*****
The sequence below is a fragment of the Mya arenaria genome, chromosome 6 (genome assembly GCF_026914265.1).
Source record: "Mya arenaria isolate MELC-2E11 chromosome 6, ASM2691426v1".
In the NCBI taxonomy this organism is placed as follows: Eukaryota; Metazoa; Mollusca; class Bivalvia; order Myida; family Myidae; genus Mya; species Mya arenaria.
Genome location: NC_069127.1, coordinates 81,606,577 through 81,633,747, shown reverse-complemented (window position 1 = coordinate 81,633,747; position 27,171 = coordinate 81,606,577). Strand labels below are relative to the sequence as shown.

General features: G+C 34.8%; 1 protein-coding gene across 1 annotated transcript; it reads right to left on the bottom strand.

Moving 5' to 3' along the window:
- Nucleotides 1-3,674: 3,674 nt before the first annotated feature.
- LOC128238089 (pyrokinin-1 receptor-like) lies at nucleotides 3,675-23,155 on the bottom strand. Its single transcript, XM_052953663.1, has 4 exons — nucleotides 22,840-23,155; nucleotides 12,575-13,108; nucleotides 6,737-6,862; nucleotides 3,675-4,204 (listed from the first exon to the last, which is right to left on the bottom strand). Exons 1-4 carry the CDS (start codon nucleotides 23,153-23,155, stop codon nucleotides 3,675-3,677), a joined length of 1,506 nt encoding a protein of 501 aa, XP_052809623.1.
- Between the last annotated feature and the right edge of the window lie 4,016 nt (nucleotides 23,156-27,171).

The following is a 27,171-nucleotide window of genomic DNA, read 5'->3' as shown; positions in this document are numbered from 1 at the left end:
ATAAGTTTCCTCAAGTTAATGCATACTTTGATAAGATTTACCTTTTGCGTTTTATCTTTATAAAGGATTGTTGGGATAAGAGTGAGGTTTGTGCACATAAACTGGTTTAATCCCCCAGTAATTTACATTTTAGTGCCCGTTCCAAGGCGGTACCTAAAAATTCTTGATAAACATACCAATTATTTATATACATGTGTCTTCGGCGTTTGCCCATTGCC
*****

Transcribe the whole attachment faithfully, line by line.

The sequence below is a fragment of the Mya arenaria genome, chromosome 6 (genome assembly GCF_026914265.1).
Source record: "Mya arenaria isolate MELC-2E11 chromosome 6, ASM2691426v1".
In the NCBI taxonomy this organism is placed as follows: Eukaryota; Metazoa; Mollusca; class Bivalvia; order Myida; family Myidae; genus Mya; species Mya arenaria.
Genome location: NC_069127.1, coordinates 81,606,577 through 81,633,747, shown reverse-complemented (window position 1 = coordinate 81,633,747; position 27,171 = coordinate 81,606,577). Strand labels below are relative to the sequence as shown.

General features: G+C 34.8%; 1 protein-coding gene across 1 annotated transcript; it reads right to left on the bottom strand.

Moving 5' to 3' along the window:
- Nucleotides 1-3,674: 3,674 nt before the first annotated feature.
- LOC128238089 (pyrokinin-1 receptor-like) lies at nucleotides 3,675-23,155 on the bottom strand. Its single transcript, XM_052953663.1, has 4 exons — nucleotides 22,840-23,155; nucleotides 12,575-13,108; nucleotides 6,737-6,862; nucleotides 3,675-4,204 (listed from the first exon to the last, which is right to left on the bottom strand). Exons 1-4 carry the CDS (start codon nucleotides 23,153-23,155, stop codon nucleotides 3,675-3,677), a joined length of 1,506 nt encoding a protein of 501 aa, XP_052809623.1.
- Between the last annotated feature and the right edge of the window lie 4,016 nt (nucleotides 23,156-27,171).

The following is a 27,171-nucleotide window of genomic DNA, read 5'->3' as shown; positions in this document are numbered from 1 at the left end:
ATAAGTTTCCTCAAGTTAATGCATACTTTGATAAGATTTACCTTTTGCGTTTTATCTTTATAAAGGATTGTTGGGATAAGAGTGAGGTTTGTGCACATAAACTGGTTTAATCCCCCAGTAATTTACATTTTAGTGCCCGTTCCAAGGCGGTACCTAAAAATTCTTGATAAACATACCAATTATTTATATACATGTGTCTTCGGCGTTTGCCCATTGCC